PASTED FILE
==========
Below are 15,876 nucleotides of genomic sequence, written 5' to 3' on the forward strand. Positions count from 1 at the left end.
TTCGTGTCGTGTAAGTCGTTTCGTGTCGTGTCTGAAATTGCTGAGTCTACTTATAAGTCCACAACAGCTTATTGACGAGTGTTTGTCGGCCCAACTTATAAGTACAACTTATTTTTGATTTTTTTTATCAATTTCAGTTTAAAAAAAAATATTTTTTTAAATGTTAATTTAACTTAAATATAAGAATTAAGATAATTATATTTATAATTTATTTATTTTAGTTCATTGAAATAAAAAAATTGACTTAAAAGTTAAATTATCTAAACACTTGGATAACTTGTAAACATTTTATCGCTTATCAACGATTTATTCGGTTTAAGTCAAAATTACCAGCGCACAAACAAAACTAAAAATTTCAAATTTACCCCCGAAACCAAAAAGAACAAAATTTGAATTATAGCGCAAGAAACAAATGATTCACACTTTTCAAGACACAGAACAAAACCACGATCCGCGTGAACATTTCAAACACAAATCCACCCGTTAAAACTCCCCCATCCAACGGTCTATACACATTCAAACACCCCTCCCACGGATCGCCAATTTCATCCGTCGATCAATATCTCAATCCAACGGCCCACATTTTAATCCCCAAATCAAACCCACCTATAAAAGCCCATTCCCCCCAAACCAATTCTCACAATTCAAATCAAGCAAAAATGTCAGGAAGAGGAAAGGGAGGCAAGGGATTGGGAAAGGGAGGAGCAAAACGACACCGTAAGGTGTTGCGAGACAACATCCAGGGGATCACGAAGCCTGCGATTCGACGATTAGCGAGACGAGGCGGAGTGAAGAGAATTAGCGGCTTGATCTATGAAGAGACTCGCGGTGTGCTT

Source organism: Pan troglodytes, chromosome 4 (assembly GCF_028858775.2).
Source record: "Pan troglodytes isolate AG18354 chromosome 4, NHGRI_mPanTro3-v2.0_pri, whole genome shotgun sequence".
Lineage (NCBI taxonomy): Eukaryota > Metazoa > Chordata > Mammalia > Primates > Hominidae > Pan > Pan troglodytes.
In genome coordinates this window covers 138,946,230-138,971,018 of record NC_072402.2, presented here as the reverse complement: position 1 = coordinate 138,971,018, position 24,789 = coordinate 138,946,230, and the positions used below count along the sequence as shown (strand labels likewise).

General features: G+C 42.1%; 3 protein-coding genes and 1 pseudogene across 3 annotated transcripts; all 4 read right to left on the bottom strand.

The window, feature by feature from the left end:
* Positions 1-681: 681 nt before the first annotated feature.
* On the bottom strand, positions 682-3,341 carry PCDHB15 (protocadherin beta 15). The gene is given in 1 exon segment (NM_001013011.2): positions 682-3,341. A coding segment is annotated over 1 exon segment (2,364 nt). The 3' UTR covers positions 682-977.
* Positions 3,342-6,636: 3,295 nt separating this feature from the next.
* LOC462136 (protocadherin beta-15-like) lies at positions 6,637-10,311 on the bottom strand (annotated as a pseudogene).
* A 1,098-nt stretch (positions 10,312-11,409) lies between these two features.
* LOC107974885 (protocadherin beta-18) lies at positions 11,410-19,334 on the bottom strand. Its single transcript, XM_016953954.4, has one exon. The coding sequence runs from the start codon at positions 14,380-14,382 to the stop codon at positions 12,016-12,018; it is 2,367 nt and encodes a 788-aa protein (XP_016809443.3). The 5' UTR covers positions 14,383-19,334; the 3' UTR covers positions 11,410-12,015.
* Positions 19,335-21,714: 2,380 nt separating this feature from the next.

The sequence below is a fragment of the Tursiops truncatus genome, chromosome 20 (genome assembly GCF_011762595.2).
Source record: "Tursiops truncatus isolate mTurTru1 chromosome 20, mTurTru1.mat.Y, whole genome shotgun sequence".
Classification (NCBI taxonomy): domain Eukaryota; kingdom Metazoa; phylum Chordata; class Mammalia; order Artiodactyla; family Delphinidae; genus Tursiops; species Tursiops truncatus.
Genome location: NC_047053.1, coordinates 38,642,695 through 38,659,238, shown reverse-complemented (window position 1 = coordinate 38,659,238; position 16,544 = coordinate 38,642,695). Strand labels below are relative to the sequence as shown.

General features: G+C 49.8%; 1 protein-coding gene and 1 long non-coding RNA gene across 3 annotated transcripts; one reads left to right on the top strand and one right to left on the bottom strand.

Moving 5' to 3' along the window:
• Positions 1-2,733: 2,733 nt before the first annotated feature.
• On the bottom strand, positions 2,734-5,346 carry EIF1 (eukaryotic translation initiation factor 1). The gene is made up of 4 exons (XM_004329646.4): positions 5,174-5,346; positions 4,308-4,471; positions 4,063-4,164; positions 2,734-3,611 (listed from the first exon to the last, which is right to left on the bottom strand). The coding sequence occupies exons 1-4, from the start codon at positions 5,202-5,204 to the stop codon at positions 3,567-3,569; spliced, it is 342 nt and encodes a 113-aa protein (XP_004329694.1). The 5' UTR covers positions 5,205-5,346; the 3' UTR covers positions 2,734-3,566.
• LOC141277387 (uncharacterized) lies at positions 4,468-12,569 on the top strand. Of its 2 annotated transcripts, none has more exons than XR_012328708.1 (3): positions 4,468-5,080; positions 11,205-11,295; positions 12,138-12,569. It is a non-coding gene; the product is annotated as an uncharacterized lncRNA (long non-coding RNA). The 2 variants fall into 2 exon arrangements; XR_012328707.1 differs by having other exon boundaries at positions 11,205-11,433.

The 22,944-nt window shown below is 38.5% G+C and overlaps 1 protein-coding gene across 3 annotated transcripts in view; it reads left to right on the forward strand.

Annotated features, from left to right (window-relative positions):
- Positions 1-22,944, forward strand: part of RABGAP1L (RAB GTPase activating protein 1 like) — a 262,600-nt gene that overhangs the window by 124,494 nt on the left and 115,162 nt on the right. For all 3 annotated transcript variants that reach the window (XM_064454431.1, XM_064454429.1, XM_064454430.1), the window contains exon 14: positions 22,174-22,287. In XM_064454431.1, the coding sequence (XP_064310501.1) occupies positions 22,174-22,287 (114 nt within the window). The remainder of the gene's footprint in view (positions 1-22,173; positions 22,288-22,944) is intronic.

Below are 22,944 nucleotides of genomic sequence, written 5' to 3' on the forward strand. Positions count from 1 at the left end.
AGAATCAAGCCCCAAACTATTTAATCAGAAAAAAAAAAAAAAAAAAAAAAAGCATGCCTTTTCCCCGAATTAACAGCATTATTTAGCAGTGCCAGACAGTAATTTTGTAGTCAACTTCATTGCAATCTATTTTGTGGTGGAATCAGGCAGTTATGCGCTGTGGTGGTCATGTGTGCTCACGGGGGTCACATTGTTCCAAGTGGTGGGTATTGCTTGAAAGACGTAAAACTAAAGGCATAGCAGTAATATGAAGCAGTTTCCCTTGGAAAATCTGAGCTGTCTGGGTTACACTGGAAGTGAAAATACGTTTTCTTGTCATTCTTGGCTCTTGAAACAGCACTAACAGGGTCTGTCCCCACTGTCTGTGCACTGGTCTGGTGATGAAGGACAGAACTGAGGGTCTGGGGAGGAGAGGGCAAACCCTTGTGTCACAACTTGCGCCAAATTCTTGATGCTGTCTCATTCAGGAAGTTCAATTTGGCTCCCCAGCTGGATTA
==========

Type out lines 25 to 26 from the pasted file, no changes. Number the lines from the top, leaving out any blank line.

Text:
The 22,944-nt window shown below is 38.5% G+C and overlaps 1 protein-coding gene across 3 annotated transcripts in view; it reads left to right on the forward strand.

Annotated features, from left to right (window-relative positions):